Fiber-reinforced polymer (FRP) members can offer significant advantages such as high strength-to-weight and stiffness-to-weight ratios, resistance to corrosion, non-conductivity, design flexibility, and ease of installation. The successful assembly of structural systems made of FRP materials requires connections between elements; these connections must be considered when assessing the overall behavior of the structure. A large number of previous studies have focused on the influence of various connection parameters on the short-term response of bolted connections in pultruded FRP composites; however, few have examined their long-term behavior. This research study examines the short- and long-term response of an E-glass/polyester pultruded FRP material subjected to single pin-bearing loads. The investigation involves experiments on single-bolt tension connections under a double-lap shear configuration at normal and elevated service temperatures. Elevated temperature tests are conducted at 43.3, and 60°C (110, and 140°F). The effect of specific connection parameters including diameter-to-thickness ratios, bolt-hole clearances, and bolt tightening torques on the short-term bearing strength of a connection is evaluated. Based on the short-term test results, time-dependent pin-bearing tests are conducted at various load levels and temperature exposures. Sustained load tests are carried out on material coupons for time durations of up to 1,000 hours. Based on the experimental results, and similar to design procedures developed for wood and for pultruded FRP structures, a semi-empirical predictive model is proposed for the time-dependent behavior of the pultruded FRP materials subjected to single pin-bearing loads. Finally, an equation is proposed to estimate the time-dependent pin-bearing strength of a connection that considers the effect of temperature and connection conditions.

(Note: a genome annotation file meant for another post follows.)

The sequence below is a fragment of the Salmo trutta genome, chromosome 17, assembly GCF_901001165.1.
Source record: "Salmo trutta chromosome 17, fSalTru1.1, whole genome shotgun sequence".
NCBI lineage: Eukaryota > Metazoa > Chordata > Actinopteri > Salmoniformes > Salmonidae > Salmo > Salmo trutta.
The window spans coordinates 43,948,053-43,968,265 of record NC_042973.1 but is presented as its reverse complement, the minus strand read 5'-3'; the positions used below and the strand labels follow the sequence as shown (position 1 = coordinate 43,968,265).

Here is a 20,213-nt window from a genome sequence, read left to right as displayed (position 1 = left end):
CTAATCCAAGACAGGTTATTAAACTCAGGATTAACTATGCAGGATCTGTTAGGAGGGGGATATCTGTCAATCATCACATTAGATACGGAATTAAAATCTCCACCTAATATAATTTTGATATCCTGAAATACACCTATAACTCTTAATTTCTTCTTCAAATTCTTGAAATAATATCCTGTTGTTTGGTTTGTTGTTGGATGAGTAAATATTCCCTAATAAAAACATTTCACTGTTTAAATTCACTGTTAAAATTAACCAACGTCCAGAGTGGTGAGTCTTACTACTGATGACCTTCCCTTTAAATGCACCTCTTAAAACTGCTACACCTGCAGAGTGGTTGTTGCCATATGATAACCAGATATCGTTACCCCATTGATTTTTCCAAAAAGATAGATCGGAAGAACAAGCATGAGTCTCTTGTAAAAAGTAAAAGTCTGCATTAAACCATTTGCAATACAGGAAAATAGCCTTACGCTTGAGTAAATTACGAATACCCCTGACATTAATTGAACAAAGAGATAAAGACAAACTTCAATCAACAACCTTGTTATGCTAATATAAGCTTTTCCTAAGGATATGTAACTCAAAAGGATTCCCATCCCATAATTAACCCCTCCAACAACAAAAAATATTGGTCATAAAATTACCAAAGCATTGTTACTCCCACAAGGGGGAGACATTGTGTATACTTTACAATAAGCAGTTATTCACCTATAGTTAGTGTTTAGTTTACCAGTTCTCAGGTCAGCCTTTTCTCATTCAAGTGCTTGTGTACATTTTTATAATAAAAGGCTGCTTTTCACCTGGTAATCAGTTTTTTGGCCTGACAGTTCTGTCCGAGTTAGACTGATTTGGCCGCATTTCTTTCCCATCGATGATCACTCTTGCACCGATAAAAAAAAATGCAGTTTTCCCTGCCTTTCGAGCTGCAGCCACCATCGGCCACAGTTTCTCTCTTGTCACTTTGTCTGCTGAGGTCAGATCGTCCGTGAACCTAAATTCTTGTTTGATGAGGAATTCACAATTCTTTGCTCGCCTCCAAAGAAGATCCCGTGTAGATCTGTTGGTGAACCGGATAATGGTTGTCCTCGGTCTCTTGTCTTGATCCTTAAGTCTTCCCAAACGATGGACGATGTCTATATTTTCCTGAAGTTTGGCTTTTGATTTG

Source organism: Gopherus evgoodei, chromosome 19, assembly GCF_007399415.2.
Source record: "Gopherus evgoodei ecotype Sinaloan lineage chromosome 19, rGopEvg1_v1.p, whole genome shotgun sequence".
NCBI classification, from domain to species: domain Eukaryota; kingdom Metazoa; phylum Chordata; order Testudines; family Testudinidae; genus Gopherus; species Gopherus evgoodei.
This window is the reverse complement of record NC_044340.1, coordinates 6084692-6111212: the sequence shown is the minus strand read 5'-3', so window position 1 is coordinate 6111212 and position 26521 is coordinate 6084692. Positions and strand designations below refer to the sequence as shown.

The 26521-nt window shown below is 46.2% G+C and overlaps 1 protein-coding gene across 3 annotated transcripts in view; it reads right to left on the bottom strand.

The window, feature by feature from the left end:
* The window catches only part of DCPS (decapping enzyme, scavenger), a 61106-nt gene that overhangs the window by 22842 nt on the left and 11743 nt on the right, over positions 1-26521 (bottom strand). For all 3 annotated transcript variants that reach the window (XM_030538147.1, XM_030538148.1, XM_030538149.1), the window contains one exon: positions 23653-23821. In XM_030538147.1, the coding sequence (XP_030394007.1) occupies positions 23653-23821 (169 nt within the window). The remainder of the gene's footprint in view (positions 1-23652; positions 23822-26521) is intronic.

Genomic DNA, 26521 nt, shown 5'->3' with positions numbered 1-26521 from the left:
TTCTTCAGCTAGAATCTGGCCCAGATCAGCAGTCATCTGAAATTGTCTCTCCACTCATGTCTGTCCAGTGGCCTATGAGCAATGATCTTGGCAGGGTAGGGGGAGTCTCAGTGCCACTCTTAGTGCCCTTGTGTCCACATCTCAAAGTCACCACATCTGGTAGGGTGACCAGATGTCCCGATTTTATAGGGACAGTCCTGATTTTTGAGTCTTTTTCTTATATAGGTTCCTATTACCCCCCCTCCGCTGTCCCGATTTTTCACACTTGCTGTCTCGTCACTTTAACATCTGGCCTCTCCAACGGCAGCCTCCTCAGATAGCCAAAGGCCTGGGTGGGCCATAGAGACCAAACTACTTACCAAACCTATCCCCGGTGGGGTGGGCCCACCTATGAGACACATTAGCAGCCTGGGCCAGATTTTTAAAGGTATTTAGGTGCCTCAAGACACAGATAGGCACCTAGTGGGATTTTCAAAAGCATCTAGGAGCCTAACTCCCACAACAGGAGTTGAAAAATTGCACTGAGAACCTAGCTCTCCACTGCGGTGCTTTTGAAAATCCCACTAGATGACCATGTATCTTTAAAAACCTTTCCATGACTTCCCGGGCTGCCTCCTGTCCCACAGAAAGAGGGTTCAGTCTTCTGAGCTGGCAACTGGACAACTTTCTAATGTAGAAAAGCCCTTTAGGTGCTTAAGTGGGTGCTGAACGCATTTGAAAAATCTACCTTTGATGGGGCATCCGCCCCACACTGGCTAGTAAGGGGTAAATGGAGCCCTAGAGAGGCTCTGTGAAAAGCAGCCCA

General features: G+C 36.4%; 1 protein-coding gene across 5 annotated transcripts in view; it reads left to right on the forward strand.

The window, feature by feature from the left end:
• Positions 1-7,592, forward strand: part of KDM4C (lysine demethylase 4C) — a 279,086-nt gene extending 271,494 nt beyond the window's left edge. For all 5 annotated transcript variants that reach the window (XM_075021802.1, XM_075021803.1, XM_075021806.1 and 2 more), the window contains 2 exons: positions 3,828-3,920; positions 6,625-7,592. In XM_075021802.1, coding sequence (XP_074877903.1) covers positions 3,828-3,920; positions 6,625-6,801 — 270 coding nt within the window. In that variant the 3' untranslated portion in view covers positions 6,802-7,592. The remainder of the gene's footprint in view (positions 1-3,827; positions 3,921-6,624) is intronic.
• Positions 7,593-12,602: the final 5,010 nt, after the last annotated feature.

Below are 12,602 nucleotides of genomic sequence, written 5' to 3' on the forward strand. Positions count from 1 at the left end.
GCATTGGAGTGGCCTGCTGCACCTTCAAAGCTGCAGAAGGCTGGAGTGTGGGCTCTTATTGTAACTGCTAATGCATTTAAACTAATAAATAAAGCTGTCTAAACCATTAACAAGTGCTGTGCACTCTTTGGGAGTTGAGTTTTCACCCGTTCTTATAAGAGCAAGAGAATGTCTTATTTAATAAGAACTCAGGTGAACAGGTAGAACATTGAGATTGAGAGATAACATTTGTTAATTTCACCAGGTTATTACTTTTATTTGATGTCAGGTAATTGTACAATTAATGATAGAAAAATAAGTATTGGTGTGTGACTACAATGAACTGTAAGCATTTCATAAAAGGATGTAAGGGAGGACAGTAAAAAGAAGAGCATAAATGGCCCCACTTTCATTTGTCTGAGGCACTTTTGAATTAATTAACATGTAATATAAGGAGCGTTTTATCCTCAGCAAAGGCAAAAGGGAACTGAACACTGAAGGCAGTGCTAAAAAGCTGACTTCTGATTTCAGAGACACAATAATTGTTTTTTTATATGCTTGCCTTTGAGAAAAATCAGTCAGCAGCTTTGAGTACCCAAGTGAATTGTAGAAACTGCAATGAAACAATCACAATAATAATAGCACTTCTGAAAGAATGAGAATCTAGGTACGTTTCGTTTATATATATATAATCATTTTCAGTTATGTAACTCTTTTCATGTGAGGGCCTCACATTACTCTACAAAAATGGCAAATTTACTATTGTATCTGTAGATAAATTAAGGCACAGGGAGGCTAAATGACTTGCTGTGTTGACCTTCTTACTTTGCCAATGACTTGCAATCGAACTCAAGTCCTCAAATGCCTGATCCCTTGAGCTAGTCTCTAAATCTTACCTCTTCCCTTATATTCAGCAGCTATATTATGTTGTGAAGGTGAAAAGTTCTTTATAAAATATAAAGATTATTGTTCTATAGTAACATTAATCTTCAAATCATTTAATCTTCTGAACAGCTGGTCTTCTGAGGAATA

Dr. David W. Scott
Dr. Abdul-Hamid Zureick, Dr. Rafi L. Muhanna, Dr. T. Russell Gentry, Dr. Lauren Stewart